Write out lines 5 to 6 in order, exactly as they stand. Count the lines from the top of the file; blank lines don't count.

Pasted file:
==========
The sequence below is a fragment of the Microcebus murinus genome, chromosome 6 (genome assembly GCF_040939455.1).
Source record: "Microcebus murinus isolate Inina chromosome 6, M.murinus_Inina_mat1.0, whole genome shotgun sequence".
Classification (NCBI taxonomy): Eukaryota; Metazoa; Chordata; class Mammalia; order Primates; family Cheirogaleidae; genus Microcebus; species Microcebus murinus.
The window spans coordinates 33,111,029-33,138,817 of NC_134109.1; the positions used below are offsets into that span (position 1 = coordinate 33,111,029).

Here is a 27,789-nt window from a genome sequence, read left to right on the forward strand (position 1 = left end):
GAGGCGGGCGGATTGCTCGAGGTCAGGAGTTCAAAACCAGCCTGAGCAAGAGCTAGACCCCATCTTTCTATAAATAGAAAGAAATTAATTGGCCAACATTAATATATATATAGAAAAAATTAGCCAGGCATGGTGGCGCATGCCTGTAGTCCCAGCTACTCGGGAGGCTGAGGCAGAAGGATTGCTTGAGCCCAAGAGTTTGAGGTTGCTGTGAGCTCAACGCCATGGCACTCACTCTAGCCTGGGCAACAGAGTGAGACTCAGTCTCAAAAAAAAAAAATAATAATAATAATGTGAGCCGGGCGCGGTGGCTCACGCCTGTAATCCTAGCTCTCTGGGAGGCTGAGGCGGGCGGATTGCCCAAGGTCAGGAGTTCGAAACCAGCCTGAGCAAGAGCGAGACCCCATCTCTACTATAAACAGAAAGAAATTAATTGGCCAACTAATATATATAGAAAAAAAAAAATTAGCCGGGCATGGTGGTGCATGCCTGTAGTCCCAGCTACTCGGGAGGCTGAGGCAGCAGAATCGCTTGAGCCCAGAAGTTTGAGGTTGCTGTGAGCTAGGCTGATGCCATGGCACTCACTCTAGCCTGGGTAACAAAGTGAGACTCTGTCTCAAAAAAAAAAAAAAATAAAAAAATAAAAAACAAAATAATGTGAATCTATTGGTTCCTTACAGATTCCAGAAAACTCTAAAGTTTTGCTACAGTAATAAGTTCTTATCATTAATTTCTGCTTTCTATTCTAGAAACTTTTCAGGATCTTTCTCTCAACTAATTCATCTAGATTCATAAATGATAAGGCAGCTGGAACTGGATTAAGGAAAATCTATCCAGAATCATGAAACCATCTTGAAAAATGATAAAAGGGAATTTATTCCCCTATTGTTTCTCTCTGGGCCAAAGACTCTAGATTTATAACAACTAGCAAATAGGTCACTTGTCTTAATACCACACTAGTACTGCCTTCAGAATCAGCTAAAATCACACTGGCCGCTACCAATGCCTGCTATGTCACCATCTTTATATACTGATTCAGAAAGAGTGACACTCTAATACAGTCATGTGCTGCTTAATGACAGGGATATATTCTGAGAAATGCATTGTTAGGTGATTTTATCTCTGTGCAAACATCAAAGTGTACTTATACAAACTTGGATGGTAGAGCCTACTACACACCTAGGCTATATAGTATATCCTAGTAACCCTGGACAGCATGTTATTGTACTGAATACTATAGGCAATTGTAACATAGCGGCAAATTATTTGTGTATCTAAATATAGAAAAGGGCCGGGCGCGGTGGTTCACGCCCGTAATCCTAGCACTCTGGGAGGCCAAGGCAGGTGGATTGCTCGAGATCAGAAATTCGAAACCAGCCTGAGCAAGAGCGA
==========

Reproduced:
Here is a 27,789-nt window from a genome sequence, read left to right on the forward strand (position 1 = left end):
GAGGCGGGCGGATTGCTCGAGGTCAGGAGTTCAAAACCAGCCTGAGCAAGAGCTAGACCCCATCTTTCTATAAATAGAAAGAAATTAATTGGCCAACATTAATATATATATAGAAAAAATTAGCCAGGCATGGTGGCGCATGCCTGTAGTCCCAGCTACTCGGGAGGCTGAGGCAGAAGGATTGCTTGAGCCCAAGAGTTTGAGGTTGCTGTGAGCTCAACGCCATGGCACTCACTCTAGCCTGGGCAACAGAGTGAGACTCAGTCTCAAAAAAAAAAAATAATAATAATAATGTGAGCCGGGCGCGGTGGCTCACGCCTGTAATCCTAGCTCTCTGGGAGGCTGAGGCGGGCGGATTGCCCAAGGTCAGGAGTTCGAAACCAGCCTGAGCAAGAGCGAGACCCCATCTCTACTATAAACAGAAAGAAATTAATTGGCCAACTAATATATATAGAAAAAAAAAAATTAGCCGGGCATGGTGGTGCATGCCTGTAGTCCCAGCTACTCGGGAGGCTGAGGCAGCAGAATCGCTTGAGCCCAGAAGTTTGAGGTTGCTGTGAGCTAGGCTGATGCCATGGCACTCACTCTAGCCTGGGTAACAAAGTGAGACTCTGTCTCAAAAAAAAAAAAAAATAAAAAAATAAAAAACAAAATAATGTGAATCTATTGGTTCCTTACAGATTCCAGAAAACTCTAAAGTTTTGCTACAGTAATAAGTTCTTATCATTAATTTCTGCTTTCTATTCTAGAAACTTTTCAGGATCTTTCTCTCAACTAATTCATCTAGATTCATAAATGATAAGGCAGCTGGAACTGGATTAAGGAAAATCTATCCAGAATCATGAAACCATCTTGAAAAATGATAAAAGGGAATTTATTCCCCTATTGTTTCTCTCTGGGCCAAAGACTCTAGATTTATAACAACTAGCAAATAGGTCACTTGTCTTAATACCACACTAGTACTGCCTTCAGAATCAGCTAAAATCACACTGGCCGCTACCAATGCCTGCTATGTCACCATCTTTATATACTGATTCAGAAAGAGTGACACTCTAATACAGTCATGTGCTGCTTAATGACAGGGATATATTCTGAGAAATGCATTGTTAGGTGATTTTATCTCTGTGCAAACATCAAAGTGTACTTATACAAACTTGGATGGTAGAGCCTACTACACACCTAGGCTATATAGTATATCCTAGTAACCCTGGACAGCATGTTATTGTACTGAATACTATAGGCAATTGTAACATAGCGGCAAATTATTTGTGTATCTAAATATAGAAAAGGGCCGGGCGCGGTGGTTCACGCCCGTAATCCTAGCACTCTGGGAGGCCAAGGCAGGTGGATTGCTCGAGATCAGAAATTCGAAACCAGCCTGAGCAAGAGCGA